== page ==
493 FS Reapers wrap-up Red Flag 17-2

By Senior Airman Malcolm Mayfield, 48th Fighter Wing Public Affairs

NELLIS AIR FORCE BASE, Nev. — The 493rd Fighter Squadron, along with supporting units and equipment from the 48th Fighter Wing, Royal Air Force Lakenheath, England, completed Red Flag 17-2 at Nellis Air Force Base, Nevada, March 10.

An F-15C Eagle assigned to the 493rd Fighter Squadron, Royal Air Force Lakenheath, England, is prepared for a sortie for exercise Red Flag 17-2 at Nellis Air Force Base, Nev., Mar. 3. The exercise was designed to simulate the first 10 combat missions pilots would face and reduce risk during their first real world missions due to lack of experience. (U.S. Air Force photo/Senior Airman Malcolm Mayfield)

During the two-week exercise, the squadron flew 162 sorties and tallied more than 348 flying hours with 14 F-15 Eagles, which is a new record for a unit of this size at Red Flag.

“The Reapers did great,” said Col. Jason Zumwalt, 493rd FS commander. “We’ve had an outstanding maintenance team giving us great jets every day. We’ve been able to put a lot of aircraft into these fights, and my pilots have gone out there and done very well against an extremely difficulty adversary.”

The Reapers, along with other joint and coalition Red Flag participants, trained above the vast bombing and gunnery ranges of the Nevada Test and Training Range against opposing “aggressors,” who are specially trained to replicate tactics and techniques used by potential adversaries.

A 493rd Aircraft Maintenance Unit Airman from Royal Air Force Lakenheath, England, marshals out an F-15C Eagle for exercise Red Flag 17-2 at Nellis Air Force Base, Nev., Mar. 3. More than 30 countries have participated directly in a Red Flag exercise. (U.S. Air Force photo/Senior Airman Malcolm Mayfield)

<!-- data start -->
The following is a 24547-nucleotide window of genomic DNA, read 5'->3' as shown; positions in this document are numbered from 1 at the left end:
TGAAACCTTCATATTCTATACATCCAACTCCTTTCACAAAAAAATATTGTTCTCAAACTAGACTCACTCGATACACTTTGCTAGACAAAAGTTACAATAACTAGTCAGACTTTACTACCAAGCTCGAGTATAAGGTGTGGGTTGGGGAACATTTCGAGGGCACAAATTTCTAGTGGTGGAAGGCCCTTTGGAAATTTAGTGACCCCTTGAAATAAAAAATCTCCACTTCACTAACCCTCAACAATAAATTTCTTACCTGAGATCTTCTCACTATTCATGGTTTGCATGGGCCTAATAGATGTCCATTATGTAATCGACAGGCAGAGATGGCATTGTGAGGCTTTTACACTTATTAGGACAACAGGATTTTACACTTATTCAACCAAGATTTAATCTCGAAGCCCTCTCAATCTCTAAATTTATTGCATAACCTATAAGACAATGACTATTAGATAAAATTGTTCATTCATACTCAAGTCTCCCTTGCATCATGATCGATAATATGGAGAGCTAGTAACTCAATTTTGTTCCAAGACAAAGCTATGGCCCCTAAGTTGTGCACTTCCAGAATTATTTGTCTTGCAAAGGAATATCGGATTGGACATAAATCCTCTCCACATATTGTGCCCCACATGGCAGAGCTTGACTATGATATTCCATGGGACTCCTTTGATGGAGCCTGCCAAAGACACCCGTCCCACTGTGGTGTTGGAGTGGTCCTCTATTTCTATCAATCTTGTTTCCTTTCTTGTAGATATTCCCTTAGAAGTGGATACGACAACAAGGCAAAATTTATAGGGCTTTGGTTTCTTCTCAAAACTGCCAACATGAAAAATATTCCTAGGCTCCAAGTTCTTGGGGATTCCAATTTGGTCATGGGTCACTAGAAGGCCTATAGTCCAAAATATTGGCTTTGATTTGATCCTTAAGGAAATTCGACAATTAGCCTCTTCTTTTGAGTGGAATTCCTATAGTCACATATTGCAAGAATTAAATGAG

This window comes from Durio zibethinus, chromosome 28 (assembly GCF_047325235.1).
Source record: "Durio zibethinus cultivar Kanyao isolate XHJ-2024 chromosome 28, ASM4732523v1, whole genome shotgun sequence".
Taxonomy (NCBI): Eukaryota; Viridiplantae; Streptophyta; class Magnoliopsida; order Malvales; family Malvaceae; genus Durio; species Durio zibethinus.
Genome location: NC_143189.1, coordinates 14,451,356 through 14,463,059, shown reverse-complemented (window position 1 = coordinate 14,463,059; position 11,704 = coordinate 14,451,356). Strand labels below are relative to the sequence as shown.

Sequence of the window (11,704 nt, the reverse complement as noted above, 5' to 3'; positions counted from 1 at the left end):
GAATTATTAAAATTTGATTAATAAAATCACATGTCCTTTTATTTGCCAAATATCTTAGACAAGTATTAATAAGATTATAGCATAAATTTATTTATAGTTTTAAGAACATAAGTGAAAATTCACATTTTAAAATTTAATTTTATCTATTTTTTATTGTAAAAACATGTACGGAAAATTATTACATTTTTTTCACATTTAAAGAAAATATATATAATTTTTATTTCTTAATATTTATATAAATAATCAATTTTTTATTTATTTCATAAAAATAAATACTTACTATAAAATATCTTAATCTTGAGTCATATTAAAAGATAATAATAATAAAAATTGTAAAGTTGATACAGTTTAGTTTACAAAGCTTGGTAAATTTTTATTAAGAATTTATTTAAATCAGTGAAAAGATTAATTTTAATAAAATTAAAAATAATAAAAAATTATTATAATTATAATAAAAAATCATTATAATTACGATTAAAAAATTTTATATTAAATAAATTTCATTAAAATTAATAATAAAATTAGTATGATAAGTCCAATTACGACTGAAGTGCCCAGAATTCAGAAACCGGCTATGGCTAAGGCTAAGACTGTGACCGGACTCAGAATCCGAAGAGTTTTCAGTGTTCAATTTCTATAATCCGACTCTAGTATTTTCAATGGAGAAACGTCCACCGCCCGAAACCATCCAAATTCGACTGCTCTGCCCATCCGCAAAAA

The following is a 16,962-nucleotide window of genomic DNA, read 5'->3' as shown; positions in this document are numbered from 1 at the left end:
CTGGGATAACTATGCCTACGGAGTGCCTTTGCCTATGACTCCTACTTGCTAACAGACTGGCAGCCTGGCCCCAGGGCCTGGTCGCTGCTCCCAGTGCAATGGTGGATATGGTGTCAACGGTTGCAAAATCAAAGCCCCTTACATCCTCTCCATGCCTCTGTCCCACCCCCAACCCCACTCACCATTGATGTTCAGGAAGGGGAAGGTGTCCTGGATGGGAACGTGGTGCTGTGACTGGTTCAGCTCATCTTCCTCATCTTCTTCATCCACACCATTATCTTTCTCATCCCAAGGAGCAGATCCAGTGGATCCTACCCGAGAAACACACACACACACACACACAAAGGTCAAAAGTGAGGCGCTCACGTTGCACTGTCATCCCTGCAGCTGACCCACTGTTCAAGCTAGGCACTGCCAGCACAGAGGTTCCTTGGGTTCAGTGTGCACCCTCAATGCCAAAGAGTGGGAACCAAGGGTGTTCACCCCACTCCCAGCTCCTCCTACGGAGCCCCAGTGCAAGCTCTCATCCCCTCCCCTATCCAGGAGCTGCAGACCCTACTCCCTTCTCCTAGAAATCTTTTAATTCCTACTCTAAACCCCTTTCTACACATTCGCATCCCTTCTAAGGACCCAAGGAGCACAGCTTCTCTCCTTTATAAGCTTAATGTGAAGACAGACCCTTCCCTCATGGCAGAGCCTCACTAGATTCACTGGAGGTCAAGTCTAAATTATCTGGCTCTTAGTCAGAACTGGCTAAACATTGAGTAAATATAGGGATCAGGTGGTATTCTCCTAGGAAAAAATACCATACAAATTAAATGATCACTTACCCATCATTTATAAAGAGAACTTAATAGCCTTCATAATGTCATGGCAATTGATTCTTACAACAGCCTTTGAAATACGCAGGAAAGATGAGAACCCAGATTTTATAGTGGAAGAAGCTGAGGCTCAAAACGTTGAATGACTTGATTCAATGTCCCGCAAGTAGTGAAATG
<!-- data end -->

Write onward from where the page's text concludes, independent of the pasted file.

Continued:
“You learn how to be better at what you do,” one 493rd FS pilot said. “From the youngest guy who has just qualified, to the two-ship flight leads, you learn how to be better at your position and how to bring you and your wingmen back from a mission.”

Red Flag provides aircrews and support personnel an opportunity to experience advanced, relevant, and realistic combat-like situations in a controlled environment. The exercise goal is to safely complete missions with an emphasis on disciplined initiatives, prudent risk-taking and comprehensive problem solving against agile adversaries in uncertain, contested environments.

F-15C Eagles assigned to the 493rd Fighter Squadron, Royal Air Force Lakenheath, England, are prepared for a sortie for exercise Red Flag 17-2 at Nellis Air Force Base, Nev., Mar. 1. The exercise was designed to simulate the first 10 combat missions pilots would face and reduce risk during their first real world missions due to lack of experience. (U.S. Air Force photo/Senior Airman Malcolm Mayfield)

“It’s been a great opportunity to take the team on the road, exercise from a deployed environment, and really practice what we would do in an actual combat situation,” Zumwalt said. “I’m very proud of the work that the maintenance support and ops team have done to generate the air power and exercise air superiority over the Nellis ranges.”

An F-15C Eagle assigned to the 493rd Fighter Squadron, Royal Air Force Lakenheath, England, soars through the sky in support of exercise Red Flag 17-2 at Nellis Air Force Base, Nev., Mar. 1. Red Flag is a realistic combat exercise involving U.S. and allied air forces conducting training operations on the 2.9 million acres of Nevada Test and Training Range. (U.S. Air Force photo/Senior Airman Malcolm Mayfield)

The 493rd FS will conclude their visit to Nellis by participating in sorties for the U. S. Air Force Weapons School, then continue on to Tyndall Air Force Base, Florida, to take part in the Weapons System Evaluation Program in April.

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